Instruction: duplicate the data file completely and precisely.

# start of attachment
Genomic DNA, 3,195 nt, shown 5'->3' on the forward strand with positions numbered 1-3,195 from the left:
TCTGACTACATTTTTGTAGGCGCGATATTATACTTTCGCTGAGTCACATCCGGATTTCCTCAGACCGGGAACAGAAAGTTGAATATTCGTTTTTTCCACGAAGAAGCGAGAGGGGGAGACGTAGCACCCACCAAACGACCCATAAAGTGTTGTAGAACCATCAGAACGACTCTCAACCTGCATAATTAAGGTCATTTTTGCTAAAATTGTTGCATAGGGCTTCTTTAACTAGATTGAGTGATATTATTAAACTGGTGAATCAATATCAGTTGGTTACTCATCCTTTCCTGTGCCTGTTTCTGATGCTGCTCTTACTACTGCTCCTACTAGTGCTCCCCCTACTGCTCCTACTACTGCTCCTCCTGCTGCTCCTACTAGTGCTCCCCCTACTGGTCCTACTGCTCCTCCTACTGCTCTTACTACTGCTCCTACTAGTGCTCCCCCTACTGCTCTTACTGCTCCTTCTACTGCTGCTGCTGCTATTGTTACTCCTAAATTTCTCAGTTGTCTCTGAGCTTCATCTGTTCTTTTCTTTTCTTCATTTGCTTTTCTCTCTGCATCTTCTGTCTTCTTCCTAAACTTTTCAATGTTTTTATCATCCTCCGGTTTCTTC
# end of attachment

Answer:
Genomic DNA, 3,195 nt, shown 5'->3' on the forward strand with positions numbered 1-3,195 from the left:
TCTGACTACATTTTTGTAGGCGCGATATTATACTTTCGCTGAGTCACATCCGGATTTCCTCAGACCGGGAACAGAAAGTTGAATATTCGTTTTTTCCACGAAGAAGCGAGAGGGGGAGACGTAGCACCCACCAAACGACCCATAAAGTGTTGTAGAACCATCAGAACGACTCTCAACCTGCATAATTAAGGTCATTTTTGCTAAAATTGTTGCATAGGGCTTCTTTAACTAGATTGAGTGATATTATTAAACTGGTGAATCAATATCAGTTGGTTACTCATCCTTTCCTGTGCCTGTTTCTGATGCTGCTCTTACTACTGCTCCTACTAGTGCTCCCCCTACTGCTCCTACTACTGCTCCTCCTGCTGCTCCTACTAGTGCTCCCCCTACTGGTCCTACTGCTCCTCCTACTGCTCTTACTACTGCTCCTACTAGTGCTCCCCCTACTGCTCTTACTGCTCCTTCTACTGCTGCTGCTGCTATTGTTACTCCTAAATTTCTCAGTTGTCTCTGAGCTTCATCTGTTCTTTTCTTTTCTTCATTTGCTTTTCTCTCTGCATCTTCTGTCTTCTTCCTAAACTTTTCAATGTTTTTATCATCCTCCGGTTTCTTC